1. The AIDA model
: this model will help you determine what you need to do to make people Aware of your products, Interested in purchasing your products, Desire your products, and Act by purchasing your products;
2. The Enhanced E-commerce model: this model allows you to focus on general trends at the first look and it also provides insights on individual segments or products.
3. A funnel oriented on metrics: take a look at your pages and their value or potential for improvement, monitor the key metrics that will help you visualize how you do against your objectives, and think of ways you can prevent leakage.

Are you a funnel-oriented marketer? Take our quiz and find out!

The magic of Pinterest

What kind of changes in marketers’ behavior do you propose in order for them to grow?

Patrick: It’s not an easy question, but I personally have two answers to that. One is a more marketing-related answer, the other one a more business perspective answer. Let’s start with the smaller perspective, the marketing-related one.

There is one channel – there are actually two channels – where I personally see a lot of growth potential now, this year and probably also next year. One of them is YouTube, where they’ve just incorporated this function to combine Google Shopping with YouTube, which is a pretty cool thing! Imagine that you see a YouTube video from Nike or just from a soccer player who is sponsored by Nike, and below it you see all the featured products that you saw on the video – shoppable content. I think it’s going to be a huge thing this year and probably also next year.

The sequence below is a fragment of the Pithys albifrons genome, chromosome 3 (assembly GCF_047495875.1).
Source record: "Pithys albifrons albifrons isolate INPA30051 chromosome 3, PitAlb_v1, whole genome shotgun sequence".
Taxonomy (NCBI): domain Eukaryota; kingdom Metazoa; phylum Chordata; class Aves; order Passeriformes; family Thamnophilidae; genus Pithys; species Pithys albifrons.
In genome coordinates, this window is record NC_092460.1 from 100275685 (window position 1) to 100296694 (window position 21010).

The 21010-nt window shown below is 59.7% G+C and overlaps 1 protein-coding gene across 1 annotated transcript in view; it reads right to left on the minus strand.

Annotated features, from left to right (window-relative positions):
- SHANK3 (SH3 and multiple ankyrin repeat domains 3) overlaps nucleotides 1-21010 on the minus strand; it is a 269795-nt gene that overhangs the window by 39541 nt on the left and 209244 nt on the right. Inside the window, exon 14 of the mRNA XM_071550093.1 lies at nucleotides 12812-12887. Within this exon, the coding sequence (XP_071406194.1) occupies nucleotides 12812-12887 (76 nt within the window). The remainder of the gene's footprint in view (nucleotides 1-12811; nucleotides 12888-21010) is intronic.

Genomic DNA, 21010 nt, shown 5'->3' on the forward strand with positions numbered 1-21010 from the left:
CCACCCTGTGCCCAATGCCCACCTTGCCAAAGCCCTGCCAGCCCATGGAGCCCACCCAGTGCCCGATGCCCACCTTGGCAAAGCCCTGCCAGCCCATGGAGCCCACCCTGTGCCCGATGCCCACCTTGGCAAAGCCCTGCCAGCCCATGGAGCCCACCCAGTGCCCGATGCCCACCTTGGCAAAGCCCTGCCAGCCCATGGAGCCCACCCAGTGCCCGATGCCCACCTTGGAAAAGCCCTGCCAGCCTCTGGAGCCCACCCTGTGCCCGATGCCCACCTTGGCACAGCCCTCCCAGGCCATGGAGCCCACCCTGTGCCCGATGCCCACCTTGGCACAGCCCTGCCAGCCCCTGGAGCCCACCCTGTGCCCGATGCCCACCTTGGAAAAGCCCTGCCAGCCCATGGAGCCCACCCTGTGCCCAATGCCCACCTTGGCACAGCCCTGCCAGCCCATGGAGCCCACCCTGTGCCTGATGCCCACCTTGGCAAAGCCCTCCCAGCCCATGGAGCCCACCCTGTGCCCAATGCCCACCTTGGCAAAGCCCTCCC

The second thing, when you’re in the e-commerce industry, something that many companies here in Europe are neglecting still, is Pinterest. It depends a lot on your audience, the add-to-cart group, and the product. For example, one of the e-commerce companies I work with sells jewelry for women and the target audience of Pinterest is 80 percent female and everyone between 25 and 40. It’s a high-purchasing-power, very savvy, female audience. 

On Pinterest, for them, it’s a smart idea because Pinterest has just launched the possibility to run ads in the same way you do them on Facebook and Instagram – it’s very simple – but the CPMs are lower, which we know is not the most important KPI, but it is still an indicator.

So, just from a marketing perspective, do not just tap into the red sea markets and fight for the fish where everyone fishes, but rather try new channels where the big companies are not yet there. This would be my marketing answer.
From a business perspective… I come from a startup, and the majority of the e-commerce companies I work with started small and became bigger, some with seven or eight digits in turnover per year. All of them right now still do business offline. Just focusing 100 percent on the digital world is a very risky idea, and all the big companies I’ve worked with – especially the eight-digit ones – all of them have an offline strategy and –  especially the one with the female jewelry – they are already making half their turnover offline.

7 reasons e-commerce marketers should use Pinterest to drive traffic to their websites:

1. Pinterest reaches 83% of US women aged 25-54
2. 50% of new sign-ups in 2018 were men
3. High-income and educated US households are twice as likely to use
4. Pinterest as low-income and less-educated US households
5. 85% of women users use Pinterest to plan ‘life moments’
6. 59% of millennials have discovered products on Pinterest
7. 90% of weekly users use Pinterest to make purchase decisions
8. 55% of ‘Pinners’ are looking specifically for products

Do you need more reasons to add Pinterest onto your list of must-use marketing channels? Learn how you can use Pinterest for your business.

Push Marketing vs Pull Marketing